Senu Yivokuchi

Phonology \ Phonemic inventory

The phonemic system distinguishes four main places of articulation (labial, alveolar, palatal, and velar), a two-way voice contrast (voiced vs. unvoiced, in both cases non-aspirated), and three moods of articulation (stop, fricative, and approximant). As for vowels, the language has five, distinguished by height and frontness, and a considerable number of diphthongs. Here is a diagram of the consonant system (with sounds transliterated in the X-SAMPA representation of IPA):

         Lab  Alv  Pal  Vel

Stop      p    t    c    k
          b    d    J\   g
Fricat    f    s    C    x
          v    z    j\   G
Nasal     m    n    J
Approx    w         j
               l    L

Romanization follows the IPA as much as possible, differing from it by only a few symbols.

The rest of the transliteration symbols are read as IPA symbols (so beware c = /c/ [unvoiced palatal stop]).

If you are not familiar with these sounds or the terms used to describe them, read the pronunciation guide and/or a good book on phonetics and/or my How to create a language. I'm repeating a lot of things here; I'm not going to repeat anything else.

The vowels are the same as the five Latin/Spanish vowels, /i e a o u/. Length is not phonemic, and nasalization is only marginally phonemic. There are a lot of diphthongs where the phonetic realization of the involved vowels varies from its realization when monophthongs.


Vowel nasalization occurs non-phonemically in Senu Yivokuchi, as in many other languages, when the vowel precedes a nasal consonant. Such nasalization is however rather noticeable in this language, and in some dialects it becomes phonemic, since nasals become plain oral stops where an unvoiced consonant follows, and the nasalization of the preceding vowel is the only trace left. This phenomenon is relatively recent. Some examples:

    gamso [ga~pso]
    konta [ko~tta]


One of Senu Yivokuchi's typical features is its great amount of diphthongs. The language allows all combinations formed by any two vowels, with the exception of two identical vowels, and all of these combinations are diphthongs, part of the same syllable. Note, however, that certain diphthongs are very infrequent, and that all diphthongs tend to be reduced in unstressed closed syllables.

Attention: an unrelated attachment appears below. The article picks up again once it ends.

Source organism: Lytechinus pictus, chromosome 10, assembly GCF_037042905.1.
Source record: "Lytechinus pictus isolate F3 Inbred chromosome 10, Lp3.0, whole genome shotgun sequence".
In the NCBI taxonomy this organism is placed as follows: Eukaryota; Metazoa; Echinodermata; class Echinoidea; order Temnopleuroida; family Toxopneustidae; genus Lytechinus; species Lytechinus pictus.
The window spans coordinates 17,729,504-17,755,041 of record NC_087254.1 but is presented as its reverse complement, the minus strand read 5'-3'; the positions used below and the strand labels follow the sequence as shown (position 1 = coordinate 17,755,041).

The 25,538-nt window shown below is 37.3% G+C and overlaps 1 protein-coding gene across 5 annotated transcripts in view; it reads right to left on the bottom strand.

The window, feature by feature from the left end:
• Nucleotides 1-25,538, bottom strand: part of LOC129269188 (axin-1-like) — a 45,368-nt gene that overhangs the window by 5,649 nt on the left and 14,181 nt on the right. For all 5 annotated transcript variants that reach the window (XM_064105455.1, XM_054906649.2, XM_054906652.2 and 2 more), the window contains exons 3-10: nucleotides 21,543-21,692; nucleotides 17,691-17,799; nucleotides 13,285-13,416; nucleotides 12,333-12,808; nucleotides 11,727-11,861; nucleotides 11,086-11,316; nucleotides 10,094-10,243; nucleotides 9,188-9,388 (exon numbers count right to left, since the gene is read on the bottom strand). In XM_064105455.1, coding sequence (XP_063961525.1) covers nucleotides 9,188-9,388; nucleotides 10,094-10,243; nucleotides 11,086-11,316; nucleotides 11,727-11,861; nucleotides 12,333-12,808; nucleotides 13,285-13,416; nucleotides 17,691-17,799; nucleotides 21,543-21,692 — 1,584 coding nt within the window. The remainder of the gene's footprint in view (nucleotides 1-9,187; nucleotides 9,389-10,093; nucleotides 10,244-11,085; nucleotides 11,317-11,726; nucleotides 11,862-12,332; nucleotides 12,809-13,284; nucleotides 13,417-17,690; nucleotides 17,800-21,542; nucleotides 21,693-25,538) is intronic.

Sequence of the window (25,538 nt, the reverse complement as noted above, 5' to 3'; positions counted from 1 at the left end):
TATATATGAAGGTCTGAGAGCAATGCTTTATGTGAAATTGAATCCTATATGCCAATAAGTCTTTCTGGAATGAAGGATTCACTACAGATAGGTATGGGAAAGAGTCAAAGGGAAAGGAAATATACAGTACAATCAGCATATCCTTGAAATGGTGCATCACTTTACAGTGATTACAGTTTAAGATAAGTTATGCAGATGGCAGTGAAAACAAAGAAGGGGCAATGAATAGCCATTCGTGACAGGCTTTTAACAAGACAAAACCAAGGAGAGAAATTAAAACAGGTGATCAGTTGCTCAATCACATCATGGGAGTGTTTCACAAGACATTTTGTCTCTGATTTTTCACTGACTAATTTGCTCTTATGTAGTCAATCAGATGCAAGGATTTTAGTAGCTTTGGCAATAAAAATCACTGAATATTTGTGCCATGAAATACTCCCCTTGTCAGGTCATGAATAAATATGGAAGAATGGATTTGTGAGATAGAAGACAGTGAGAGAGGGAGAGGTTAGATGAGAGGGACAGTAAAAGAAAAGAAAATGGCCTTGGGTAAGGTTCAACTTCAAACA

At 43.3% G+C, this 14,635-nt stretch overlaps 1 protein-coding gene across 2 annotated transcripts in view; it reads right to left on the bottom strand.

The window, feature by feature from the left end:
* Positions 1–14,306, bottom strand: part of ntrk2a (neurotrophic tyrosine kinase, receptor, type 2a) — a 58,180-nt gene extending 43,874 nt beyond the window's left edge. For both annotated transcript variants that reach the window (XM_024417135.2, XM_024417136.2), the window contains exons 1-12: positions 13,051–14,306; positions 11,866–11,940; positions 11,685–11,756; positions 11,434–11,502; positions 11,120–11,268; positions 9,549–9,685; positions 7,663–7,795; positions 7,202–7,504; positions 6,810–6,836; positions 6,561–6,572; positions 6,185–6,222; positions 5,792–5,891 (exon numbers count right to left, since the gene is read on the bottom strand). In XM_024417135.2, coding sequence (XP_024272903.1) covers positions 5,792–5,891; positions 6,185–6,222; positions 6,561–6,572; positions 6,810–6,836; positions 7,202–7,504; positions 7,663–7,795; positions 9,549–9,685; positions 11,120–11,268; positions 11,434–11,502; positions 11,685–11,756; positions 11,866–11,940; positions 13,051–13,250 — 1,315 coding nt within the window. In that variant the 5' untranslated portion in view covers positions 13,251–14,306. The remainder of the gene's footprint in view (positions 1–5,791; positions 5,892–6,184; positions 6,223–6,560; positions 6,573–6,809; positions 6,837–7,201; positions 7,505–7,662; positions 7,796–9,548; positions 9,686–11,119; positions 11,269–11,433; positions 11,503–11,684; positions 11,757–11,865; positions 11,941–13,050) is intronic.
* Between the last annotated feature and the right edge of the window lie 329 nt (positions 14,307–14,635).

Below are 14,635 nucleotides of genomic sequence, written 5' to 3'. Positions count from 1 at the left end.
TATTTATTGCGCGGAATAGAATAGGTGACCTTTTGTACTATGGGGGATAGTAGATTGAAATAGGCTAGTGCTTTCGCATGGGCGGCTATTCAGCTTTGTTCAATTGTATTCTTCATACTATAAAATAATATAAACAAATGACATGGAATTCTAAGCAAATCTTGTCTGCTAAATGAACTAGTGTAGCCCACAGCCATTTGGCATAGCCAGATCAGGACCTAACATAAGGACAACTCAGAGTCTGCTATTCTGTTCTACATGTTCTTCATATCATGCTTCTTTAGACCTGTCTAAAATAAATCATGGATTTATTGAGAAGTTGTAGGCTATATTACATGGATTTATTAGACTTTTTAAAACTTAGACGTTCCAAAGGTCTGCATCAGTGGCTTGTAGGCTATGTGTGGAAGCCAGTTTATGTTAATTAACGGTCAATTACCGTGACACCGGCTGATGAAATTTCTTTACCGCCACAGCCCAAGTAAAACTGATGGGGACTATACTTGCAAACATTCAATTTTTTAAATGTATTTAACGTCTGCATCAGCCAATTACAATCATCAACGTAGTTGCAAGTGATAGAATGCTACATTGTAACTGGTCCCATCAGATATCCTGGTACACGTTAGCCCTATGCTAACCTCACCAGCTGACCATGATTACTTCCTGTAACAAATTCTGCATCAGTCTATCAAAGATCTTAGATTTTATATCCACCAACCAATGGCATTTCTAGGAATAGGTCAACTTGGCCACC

Following is a table of diphthongs and their phonetic realization:

ae [aE]   ea [e@]   ia [ja]   oe [oE]   ua [wa]
ai [aj]   ei [ej]   ie [je]   oi [oj]   ue [we]
ao [aO]   eo [eO]   io [jo]
au [aw]   eu [ew]   iu [ju]

Diphthongs where the first component is /i/ or /u/ are ascending; the rest are descending. The former, when word-initial, are assimilated to approximant + vowel clusters and written appropriately according to that.


Each syllable has three parts: an onset, a nucleus, and a coda, in that order. In Senu Yivokuchi, the onset is composed of one consonant, or one of the allowed onset clusters (discussed below); it may as well be empty. The nucleus is made up of one vowel or two vowels in a diphthong. The coda, which is the last part of the syllable, may be empty or consist of one and only one consonant.

Onsets may be formed by a stop + approximant cluster (the high vowels realized as approximants in ascending diphthongs are not counted as part of the onset). In general, the approximant is /r/, but /l/ is found in this position in a number of words, most of which are borrowings. The most common onset clusters are of stop + /r/; /gr/ is rather infrequent (only found in dialectal variants), and palatal + approximant clusters (**/cr Jr/) are not found at all, due to the special diachronical source of the palatal series.

Non-empty codas may only consist of one consonant, and some codas are deleted if the onset of the next syllable (word-internally) does not obey certain rules. Codas formed by an approximant are always allowed, as well as most codas formed by a stop or a nasal when a fricative follows. Stop + stop clusters are usually not permitted, though a certain tendency to syncope on the part of speakers has lately caused their appearance. Fricative + stop clusters are rare but possible, mostly found in newer compounds and loanwords; old clusters of this kind have been resolved by deleting the fricative and performing compensatory lengthening on the previous vowel (which results in diphthongization in the modern language).

Some word-internal clusters of the form fricative + approximant may appear, typically after a stop has suffered fricative mutation. These clusters are illegal as onsets, but may be resolved by considering the fricative consonant as the coda of the previous syllable. Some speakers mark this shift with a noticeable pause and a stronger pronunciation of the approximant (generally /r/), with a minority inserting an epenthetic vowel to break the cluster.